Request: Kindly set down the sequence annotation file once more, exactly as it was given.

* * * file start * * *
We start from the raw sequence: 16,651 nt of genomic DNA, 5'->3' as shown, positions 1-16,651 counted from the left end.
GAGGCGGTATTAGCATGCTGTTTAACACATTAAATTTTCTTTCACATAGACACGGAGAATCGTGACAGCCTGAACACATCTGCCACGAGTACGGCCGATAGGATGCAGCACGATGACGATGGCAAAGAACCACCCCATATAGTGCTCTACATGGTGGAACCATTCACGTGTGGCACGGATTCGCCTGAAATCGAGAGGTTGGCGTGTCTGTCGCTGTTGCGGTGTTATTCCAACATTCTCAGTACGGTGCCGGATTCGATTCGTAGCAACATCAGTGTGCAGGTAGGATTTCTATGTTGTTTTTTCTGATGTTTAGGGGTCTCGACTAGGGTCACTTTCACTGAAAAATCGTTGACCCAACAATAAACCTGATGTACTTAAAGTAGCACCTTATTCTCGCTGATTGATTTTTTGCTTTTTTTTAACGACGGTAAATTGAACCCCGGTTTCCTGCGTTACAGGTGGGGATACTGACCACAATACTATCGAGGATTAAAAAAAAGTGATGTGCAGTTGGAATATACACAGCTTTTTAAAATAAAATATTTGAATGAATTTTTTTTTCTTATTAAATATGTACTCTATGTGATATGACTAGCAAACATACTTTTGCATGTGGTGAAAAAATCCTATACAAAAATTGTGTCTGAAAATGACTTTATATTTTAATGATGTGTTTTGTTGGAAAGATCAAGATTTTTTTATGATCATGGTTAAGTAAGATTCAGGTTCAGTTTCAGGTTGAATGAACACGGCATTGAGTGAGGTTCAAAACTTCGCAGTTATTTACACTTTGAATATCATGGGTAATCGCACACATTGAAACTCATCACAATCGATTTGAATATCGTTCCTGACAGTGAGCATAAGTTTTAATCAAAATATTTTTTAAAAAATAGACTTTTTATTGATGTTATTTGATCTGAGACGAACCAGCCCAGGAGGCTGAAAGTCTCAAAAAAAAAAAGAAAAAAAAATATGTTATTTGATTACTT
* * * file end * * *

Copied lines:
We start from the raw sequence: 16,651 nt of genomic DNA, 5'->3' as shown, positions 1-16,651 counted from the left end.
GAGGCGGTATTAGCATGCTGTTTAACACATTAAATTTTCTTTCACATAGACACGGAGAATCGTGACAGCCTGAACACATCTGCCACGAGTACGGCCGATAGGATGCAGCACGATGACGATGGCAAAGAACCACCCCATATAGTGCTCTACATGGTGGAACCATTCACGTGTGGCACGGATTCGCCTGAAATCGAGAGGTTGGCGTGTCTGTCGCTGTTGCGGTGTTATTCCAACATTCTCAGTACGGTGCCGGATTCGATTCGTAGCAACATCAGTGTGCAGGTAGGATTTCTATGTTGTTTTTTCTGATGTTTAGGGGTCTCGACTAGGGTCACTTTCACTGAAAAATCGTTGACCCAACAATAAACCTGATGTACTTAAAGTAGCACCTTATTCTCGCTGATTGATTTTTTGCTTTTTTTTAACGACGGTAAATTGAACCCCGGTTTCCTGCGTTACAGGTGGGGATACTGACCACAATACTATCGAGGATTAAAAAAAAGTGATGTGCAGTTGGAATATACACAGCTTTTTAAAATAAAATATTTGAATGAATTTTTTTTTCTTATTAAATATGTACTCTATGTGATATGACTAGCAAACATACTTTTGCATGTGGTGAAAAAATCCTATACAAAAATTGTGTCTGAAAATGACTTTATATTTTAATGATGTGTTTTGTTGGAAAGATCAAGATTTTTTTATGATCATGGTTAAGTAAGATTCAGGTTCAGTTTCAGGTTGAATGAACACGGCATTGAGTGAGGTTCAAAACTTCGCAGTTATTTACACTTTGAATATCATGGGTAATCGCACACATTGAAACTCATCACAATCGATTTGAATATCGTTCCTGACAGTGAGCATAAGTTTTAATCAAAATATTTTTTAAAAAATAGACTTTTTATTGATGTTATTTGATCTGAGACGAACCAGCCCAGGAGGCTGAAAGTCTCAAAAAAAAAAAGAAAAAAAAATATGTTATTTGATTACTT